Chasing waterfalls is a challenge. Photographing them is something of an art form. Waterfall photography requires a photographer to be at their very best, as they pit themselves against the elements to get that awe-inspiring shot.
Why Waterfall Photography Is Worth It
Standing in front of a waterfall, surrounded by nature, one can easily be overwhelmed by the majesty of the moment. The power and movement of the water as it cascades down into a river pool needs to be communicated, somehow, with a still image. A good waterfall photographer can convey the feeling of being there with the click of a button (and maybe some work in post-production).
The adventure starts with discovering the waterfall – finding that perfect spot where you can work with the natural elements. You need to be agile in your movement as you carry your camera, lenses, filters, and tripod – and then strategic in your thinking as you search for an original composition.
Great waterfall photography has the effect of making the water look ethereal. Capturing that otherworldly effect where the water flows as if it were smoke can be hard to do with a long exposure in the harsh light of day. I’ve compiled a list of what has worked for me as a photographer who enjoys the challenge of waterfall photography and creating visually astounding images.
Tricks And Techniques Of Waterfall Photography
Timing is everything.
Like with any outdoor shoot, your windows are the golden hours of sunrise and sunset. A part of the challenge sometimes requires a hike to get to the waterfall. Overcast conditions work though too – and are also great to hike in.
An original point of view.
Take a few minutes to discover your own unique viewpoint – can you clamber up a nearby rock to shoot from slightly higher? Or can you get behind the waterfall, or slightly adjacent to it? What elements of the scenery are you including to contrast your waterfall with its surroundings? Even the smallest leaf, rock, or tree in the foreground can add delightful detail to your image. Try to follow the water’s movement to see if any interesting angles appear that can be accentuated by the angle you choose to shoot from.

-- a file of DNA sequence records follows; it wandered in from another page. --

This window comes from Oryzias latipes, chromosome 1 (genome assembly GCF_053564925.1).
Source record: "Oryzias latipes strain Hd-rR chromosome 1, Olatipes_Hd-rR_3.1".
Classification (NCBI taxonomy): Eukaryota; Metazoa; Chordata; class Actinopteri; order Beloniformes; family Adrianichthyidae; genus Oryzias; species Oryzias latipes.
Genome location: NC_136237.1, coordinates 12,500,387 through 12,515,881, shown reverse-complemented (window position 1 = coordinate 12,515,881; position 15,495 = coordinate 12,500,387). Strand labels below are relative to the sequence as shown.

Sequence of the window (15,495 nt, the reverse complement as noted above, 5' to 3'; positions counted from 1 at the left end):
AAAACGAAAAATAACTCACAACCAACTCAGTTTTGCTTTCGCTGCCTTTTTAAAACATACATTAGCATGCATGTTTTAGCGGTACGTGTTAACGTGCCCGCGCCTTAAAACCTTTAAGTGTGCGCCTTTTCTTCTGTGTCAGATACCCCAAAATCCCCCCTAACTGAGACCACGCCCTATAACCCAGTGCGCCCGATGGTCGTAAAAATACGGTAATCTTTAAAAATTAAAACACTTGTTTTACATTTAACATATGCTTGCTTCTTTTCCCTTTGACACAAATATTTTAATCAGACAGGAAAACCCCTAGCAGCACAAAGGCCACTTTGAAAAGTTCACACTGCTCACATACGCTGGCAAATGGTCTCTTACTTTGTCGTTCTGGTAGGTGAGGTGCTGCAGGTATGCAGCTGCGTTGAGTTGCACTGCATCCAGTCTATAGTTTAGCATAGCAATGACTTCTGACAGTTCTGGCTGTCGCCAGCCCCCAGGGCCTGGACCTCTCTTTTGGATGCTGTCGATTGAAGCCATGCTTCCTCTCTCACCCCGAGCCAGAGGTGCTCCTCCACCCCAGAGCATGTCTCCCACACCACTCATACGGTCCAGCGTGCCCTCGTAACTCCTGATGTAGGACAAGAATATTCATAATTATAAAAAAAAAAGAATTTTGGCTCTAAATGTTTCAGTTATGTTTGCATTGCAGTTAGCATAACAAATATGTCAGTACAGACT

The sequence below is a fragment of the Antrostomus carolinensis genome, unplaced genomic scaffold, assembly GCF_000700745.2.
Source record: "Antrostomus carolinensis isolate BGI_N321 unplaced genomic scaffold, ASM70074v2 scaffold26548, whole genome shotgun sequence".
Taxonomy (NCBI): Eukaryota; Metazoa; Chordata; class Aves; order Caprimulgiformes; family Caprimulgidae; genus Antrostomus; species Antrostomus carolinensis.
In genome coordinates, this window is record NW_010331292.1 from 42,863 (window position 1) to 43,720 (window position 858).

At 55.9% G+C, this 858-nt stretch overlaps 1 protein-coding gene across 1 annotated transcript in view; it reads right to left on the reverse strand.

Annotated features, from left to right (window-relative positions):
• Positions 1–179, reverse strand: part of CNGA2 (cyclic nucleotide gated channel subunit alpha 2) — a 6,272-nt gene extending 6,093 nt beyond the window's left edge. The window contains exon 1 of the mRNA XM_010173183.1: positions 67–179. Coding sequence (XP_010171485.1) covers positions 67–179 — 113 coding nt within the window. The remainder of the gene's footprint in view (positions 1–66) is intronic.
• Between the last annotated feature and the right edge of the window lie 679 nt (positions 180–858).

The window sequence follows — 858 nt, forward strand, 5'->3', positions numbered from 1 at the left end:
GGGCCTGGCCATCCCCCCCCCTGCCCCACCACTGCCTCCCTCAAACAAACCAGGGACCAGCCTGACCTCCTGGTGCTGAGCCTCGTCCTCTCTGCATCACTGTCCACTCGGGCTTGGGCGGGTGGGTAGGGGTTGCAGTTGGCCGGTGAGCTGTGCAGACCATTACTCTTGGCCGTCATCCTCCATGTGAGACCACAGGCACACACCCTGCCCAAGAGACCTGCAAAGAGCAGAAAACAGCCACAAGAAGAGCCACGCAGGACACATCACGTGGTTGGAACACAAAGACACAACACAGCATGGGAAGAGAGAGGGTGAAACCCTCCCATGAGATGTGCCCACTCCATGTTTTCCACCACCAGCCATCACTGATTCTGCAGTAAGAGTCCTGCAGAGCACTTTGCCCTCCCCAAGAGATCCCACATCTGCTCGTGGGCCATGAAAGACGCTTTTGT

Shoot in Landscape.
Your natural inclination upon arrival will be to capture the length of the waterfall in all its majesty – considering most waterfalls are long and thin. I prefer to shoot in landscape so that I can give the waterfall more context. It’s the natural setting that you are capturing as much as the waterfall itself, to convey the beauty of the moment.
The Right Gear And Settings For Waterfall Photography
A mirrorless interchangeable-lens camera or DSLR is perfect. You want to be able to set your shutter speed to several seconds. Wide and telephoto lenses are great as you don’t risk your camera getting wet by the waterfall’s spray.
Anywhere from 0.3 seconds up to several seconds is good if you’re looking to capture movement in the water. A slow shutter speed gives you that blurry, ethereal effect I’ve mentioned. Remember that this needs to be offset by something in sharp focus, such as rocks. A fast shutter speed of something like 1/2000 is what you want to use if you’re attempting to freeze every drop of the waterfall and showcase its power.
Control the amount of light your camera is letting in, by setting your ISO to 100. You’ll not only reduce the amount of digital noise in your image, but you’ll also avoid overexposing the scene as you can get then away with slower shutter speeds.
You’ve heard of Neutral Density filters. Well, this is where they come in handy if you’re wanting to retain the color of the scene without reducing too much of the light that’s being let in. A polarizing filter will bump up the color saturation of your image and has the bonus of minimizing reflections.
Being able to stabilize your camera is an absolute imperative – and you can’t get away with balancing it on a nearby rock. A sturdy tripod is totally worth it every time. You can find tripods made out of sturdy and lightweight materials that will make them easier to bring along. Avoid cheap tripods, they are not to be trusted with your camera.
A Cable Release Button
This will minimize camera shake and is generally recommended when photographing long exposures. With that and your sturdy tripod, you can perhaps be a bit more adventurous as to where you choose to take your photograph.
I find great tranquility being close to a waterfall – and then enjoying the privilege of soaking the setting in while photographing it. There’s the thrill of getting to a new location — As a start, you can consider visiting waterfalls within an hour or two’s radius from where you live, and get creative with your camera.
Once you’ve arrived, find your vantage point, and communicate the exquisite experience of engaging with the waterfall in the photograph that you take. There’s a subtle beauty in this, which makes waterfall photography a well-crafted and unique pastime.